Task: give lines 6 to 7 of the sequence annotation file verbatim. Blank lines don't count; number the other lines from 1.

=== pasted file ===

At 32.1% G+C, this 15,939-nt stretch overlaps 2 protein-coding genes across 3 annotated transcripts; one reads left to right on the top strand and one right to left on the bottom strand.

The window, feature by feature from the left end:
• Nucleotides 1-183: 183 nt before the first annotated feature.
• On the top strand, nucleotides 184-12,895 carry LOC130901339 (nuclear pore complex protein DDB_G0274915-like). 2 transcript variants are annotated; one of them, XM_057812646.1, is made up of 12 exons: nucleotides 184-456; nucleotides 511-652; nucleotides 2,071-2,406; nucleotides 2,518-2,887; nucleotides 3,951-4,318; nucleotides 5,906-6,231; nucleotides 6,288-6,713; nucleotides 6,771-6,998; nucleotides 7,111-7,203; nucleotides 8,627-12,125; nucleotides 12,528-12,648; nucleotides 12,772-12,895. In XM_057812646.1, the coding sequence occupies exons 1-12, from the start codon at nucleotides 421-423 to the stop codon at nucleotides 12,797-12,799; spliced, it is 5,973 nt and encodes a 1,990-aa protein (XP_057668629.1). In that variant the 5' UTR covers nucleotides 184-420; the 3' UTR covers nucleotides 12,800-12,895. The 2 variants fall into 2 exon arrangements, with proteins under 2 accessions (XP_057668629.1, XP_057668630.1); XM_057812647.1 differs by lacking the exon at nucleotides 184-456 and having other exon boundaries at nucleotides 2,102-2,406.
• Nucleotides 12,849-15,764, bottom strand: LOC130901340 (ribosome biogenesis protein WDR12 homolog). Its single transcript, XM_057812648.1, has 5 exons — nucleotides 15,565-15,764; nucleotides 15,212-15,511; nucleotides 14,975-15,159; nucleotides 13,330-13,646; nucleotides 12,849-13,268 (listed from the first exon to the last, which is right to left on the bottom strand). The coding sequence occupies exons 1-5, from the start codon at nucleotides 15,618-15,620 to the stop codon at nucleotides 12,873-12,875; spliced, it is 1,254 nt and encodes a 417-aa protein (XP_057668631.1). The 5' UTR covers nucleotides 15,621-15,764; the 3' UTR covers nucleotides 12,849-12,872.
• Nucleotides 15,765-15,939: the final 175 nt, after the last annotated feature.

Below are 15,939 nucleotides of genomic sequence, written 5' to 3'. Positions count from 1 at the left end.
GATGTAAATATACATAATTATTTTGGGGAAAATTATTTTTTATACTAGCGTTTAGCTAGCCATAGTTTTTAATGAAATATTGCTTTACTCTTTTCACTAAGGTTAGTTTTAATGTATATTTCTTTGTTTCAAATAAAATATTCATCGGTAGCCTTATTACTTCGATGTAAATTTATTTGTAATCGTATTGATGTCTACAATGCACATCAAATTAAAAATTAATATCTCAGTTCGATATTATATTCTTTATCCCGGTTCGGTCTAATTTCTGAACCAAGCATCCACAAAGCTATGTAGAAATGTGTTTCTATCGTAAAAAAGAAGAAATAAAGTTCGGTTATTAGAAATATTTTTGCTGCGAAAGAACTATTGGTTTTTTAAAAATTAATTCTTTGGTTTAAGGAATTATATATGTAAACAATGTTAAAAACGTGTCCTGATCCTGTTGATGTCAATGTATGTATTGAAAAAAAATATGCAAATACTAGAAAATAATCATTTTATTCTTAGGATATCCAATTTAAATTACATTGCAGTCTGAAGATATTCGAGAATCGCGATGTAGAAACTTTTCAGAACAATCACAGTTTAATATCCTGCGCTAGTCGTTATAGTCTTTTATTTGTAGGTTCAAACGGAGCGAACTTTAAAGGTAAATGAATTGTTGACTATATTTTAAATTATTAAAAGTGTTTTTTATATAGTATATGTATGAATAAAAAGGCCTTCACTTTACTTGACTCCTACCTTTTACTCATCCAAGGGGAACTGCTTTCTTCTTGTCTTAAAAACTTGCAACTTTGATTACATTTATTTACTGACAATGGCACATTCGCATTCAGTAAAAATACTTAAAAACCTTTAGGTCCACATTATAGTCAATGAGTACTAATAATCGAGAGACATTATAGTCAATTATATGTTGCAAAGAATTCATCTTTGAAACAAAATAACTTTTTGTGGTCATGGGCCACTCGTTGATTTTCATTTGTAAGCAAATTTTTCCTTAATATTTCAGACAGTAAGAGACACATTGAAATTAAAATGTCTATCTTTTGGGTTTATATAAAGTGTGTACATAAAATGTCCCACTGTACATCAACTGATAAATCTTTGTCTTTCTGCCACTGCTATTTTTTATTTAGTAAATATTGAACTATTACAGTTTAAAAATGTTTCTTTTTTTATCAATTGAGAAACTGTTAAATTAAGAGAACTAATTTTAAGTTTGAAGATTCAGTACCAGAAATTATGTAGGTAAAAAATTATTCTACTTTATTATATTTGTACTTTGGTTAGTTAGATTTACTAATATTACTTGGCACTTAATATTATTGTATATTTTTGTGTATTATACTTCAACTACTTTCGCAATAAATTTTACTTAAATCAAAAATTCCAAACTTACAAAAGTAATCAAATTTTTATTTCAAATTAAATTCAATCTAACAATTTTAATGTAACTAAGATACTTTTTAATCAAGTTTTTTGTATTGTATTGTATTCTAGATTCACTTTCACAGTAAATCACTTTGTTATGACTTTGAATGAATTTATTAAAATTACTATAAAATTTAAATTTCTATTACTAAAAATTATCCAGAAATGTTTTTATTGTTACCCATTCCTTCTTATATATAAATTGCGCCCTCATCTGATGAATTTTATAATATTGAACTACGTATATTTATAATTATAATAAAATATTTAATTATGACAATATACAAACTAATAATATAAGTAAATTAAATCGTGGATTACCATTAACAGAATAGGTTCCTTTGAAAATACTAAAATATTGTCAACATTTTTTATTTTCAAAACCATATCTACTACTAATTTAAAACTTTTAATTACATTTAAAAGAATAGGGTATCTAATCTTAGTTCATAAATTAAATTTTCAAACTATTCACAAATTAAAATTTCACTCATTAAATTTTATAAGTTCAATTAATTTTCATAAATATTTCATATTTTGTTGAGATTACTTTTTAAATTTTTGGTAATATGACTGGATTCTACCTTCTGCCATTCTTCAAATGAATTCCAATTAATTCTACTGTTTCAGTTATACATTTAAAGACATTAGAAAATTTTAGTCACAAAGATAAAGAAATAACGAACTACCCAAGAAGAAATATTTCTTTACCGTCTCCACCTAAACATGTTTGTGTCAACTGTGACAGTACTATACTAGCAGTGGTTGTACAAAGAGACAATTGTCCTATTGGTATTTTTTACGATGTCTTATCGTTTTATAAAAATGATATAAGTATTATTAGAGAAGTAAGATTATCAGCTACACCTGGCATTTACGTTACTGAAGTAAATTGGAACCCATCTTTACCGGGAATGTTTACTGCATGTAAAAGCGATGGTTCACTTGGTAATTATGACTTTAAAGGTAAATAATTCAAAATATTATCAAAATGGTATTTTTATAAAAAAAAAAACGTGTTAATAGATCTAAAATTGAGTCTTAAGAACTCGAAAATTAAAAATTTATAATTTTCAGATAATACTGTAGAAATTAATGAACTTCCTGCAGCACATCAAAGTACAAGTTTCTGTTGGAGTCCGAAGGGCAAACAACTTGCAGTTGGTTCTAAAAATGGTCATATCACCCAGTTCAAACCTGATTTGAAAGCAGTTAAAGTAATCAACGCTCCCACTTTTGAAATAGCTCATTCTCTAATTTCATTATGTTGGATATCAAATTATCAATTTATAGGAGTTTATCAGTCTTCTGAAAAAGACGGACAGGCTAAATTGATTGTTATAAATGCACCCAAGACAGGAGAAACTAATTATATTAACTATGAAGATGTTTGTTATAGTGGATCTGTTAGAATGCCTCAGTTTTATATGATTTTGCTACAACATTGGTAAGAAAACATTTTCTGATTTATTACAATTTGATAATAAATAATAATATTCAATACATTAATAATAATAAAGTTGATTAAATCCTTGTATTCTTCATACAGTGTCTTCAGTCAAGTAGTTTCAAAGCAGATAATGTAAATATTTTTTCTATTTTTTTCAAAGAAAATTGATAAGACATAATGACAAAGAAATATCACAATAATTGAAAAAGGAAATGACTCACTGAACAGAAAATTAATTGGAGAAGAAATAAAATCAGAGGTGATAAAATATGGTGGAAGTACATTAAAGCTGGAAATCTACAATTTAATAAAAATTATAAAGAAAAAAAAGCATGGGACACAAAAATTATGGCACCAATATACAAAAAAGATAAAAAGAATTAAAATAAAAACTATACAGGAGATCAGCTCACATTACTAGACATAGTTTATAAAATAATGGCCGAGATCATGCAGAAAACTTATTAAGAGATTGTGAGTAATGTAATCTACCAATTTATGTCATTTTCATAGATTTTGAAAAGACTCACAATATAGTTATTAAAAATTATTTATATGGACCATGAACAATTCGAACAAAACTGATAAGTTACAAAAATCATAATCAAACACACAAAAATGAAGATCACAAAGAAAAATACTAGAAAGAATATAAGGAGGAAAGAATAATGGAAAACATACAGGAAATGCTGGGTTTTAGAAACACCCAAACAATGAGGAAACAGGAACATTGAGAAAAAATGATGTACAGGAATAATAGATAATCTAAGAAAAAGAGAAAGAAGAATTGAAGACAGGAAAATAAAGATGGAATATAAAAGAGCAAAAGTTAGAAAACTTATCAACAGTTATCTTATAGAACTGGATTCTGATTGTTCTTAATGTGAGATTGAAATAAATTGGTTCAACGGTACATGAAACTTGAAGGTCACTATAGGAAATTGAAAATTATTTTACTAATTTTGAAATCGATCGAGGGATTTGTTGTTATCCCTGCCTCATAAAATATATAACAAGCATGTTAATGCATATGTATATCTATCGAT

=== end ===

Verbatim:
• Nucleotides 15,765-15,939: the final 175 nt, after the last annotated feature.

Below are 15,939 nucleotides of genomic sequence, written 5' to 3'. Positions count from 1 at the left end.